Description of the payload

Project Loon was an initiative to establish a network of high altitude unmanned balloons to provide Internet connectivity in underserved parts of the world or during disaster recovery efforts. The project started in 2011 and became public in 2013 as part of Google's research and development of new technologies carried out through X Development LLC. The Loon Project used superpressure balloon fleets capable of long-duration flights to create a network that would provide connectivity to people in a defined area in the same way that a group of cell phone towers on the ground form a terrestrial network. The entire network operated autonomously, routing connectivity through balloons and ground stations, taking into account the movement of the balloon, obstructions and weather events. Above left we can see a basic schematic of the fully inflated balloon and payload (click for more details)

The elements that made up the Loon system are described below

Superpressure balloon

They were manufactured by Raven Aerostar using polyethylene or nylon with dimensions at launch of 60 feet high by 15 feet wide (18 meters by 5 meters). The floating altitude of the balloons was in the range of 18 to 23 km (60,000 to 75,000 feet) well above commercial aircraft and weather events. Helium was used to inflate the main balloon and once it reached the floating height it expanded and pressurized, acquiring the typical pumpkin shape and its final dimensions: 30 feet high by 50 feet wide (9 m by 15 m). Inside the main balloon there was a smaller one called a "ballonet" which served as ballast and was the heart of Loon's targeting system: air was introduced into it by means of a specially built pump that allowed to modify the weight of the balloon to ascend or descend. Although it was not possible to directly control its course or speed, these changes in altitude allowed the balloon to take advantage of different wind patterns at different altitudes for navigation. The balloons also had a valve in the upper part that was used to ventilate the helium at the end of the flight, as well as envelope cutters, to prevent it from rising again if caught by the wind once landed.

Payload

The flight system -which varied from one mission to another and evolved a lot over time- basically contained the flight computer, environmental sensors, a transponder (A/C mode and ADS-B Out capability on certain flights), a GPS receiver, an Iridium satellite tranceptor and a parachute. The balloons carried two types of communication equipment for operations with local telecommunications companies: a broad-coverage LTE base station (or "eNodeB"), which transmited internet connectivity directly to a user's LTE-enabled phone, and a high-speed directional link used to connect between balloons and back down to the internet infrastructure on the ground. Additionaly, the balloons carried instruments to monitor the weather and ambient environmental conditions. There were no cameras or other surveillance instruments aboard the operational balloons. These items were often part of the payload only on short-duration R&D flights that never left the US territory.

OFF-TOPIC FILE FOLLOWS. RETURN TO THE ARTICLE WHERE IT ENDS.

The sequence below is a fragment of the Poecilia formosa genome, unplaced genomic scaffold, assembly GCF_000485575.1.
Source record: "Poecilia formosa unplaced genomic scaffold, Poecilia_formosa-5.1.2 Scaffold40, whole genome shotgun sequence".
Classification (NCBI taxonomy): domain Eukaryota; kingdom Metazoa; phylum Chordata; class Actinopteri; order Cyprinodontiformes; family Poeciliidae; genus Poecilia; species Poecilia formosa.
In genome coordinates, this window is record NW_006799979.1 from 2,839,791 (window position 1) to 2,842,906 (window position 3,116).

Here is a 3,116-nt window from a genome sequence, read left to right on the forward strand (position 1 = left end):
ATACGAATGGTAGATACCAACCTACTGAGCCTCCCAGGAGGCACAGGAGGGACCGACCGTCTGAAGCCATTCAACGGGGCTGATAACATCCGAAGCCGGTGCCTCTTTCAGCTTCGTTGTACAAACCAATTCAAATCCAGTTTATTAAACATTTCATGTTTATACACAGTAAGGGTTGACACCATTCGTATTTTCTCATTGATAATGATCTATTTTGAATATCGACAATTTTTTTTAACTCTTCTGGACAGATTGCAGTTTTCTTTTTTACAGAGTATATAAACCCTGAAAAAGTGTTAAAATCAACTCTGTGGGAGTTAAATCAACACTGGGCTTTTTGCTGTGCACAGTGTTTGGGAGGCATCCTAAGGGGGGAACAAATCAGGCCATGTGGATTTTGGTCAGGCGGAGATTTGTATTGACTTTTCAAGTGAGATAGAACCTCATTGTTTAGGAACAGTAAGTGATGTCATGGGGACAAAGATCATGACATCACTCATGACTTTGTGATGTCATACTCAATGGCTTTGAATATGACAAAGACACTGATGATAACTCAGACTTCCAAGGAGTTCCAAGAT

All these elements were mounted on a tubular aluminum and styrofoam structure. Attached solar panels powered the entire system during the day, while charging lithium batteries that powered the systems at night. The entire structure was attached to the balloon by means of a rigid aluminum pipe that ensured that both elements remained together during the descent. The total mass varied between 30 and 50 kg. Although the balloons flew well above commercial aviation, they had several safety measures to rule out any possibility of collision: the entire structure was covered by radar reflective material, in each corner of the solar panels there was an omnidirectional white strobe light with a range of 5 nautical miles that flashed once per second, and a transponder constantly transmitting the position and altitude of the balloon to air traffic control and other nearby aircraft.

Flight profile

The flight of each balloon was closely monitored from Loon Mission Control (LMC) in Mountain View, California, by trained flight engineers on duty 24/7. Through multiple sensors, the LMC monitored the status of each balloon, made decisions about its route, and communicated with air controllers when necessary. The positioning of the balloon fleet was controlled in real time using high-frequency telemetry and satellite links. By using predictive models of the winds and autonomous decision-making algorithms to move each balloon up or down to obtain the correct direction of flight, allowed to direct the balloon towards the set destination. The navigation system operated autonomously using proprietary software and algorithms, with continuous supervision by human operators. When a balloon was ready to be taken out of service, LMC engineers tracked its location using GPS and coordinated directly with local air traffic control to bring it down safely in sparsely populated areas. The gas was then flushed out of the balloon causing the balloon to descend to a pre-established altitude at which the parachute was automatically deployed. After landing, the recovery teams on the ground recovered the remains for reuse and recycling. Average flight time could range from a few hours to more than 300 days.

The project was terminated in 2021 due to its financial unsustainability.

Details of the balloon flight and scientific outcome

Launch site: Jose Aponte de la Torre Airport, Ceiba, Puerto Rico  
Balloon launched by: Loon LLC
Balloon manufacturer/size/composition: Superpressure balloon with internal ballonet  
Flight identification number: HBAL078

Tracking over ADS-B only available for the first day. No other information available of the flight

External references and bibliographical sources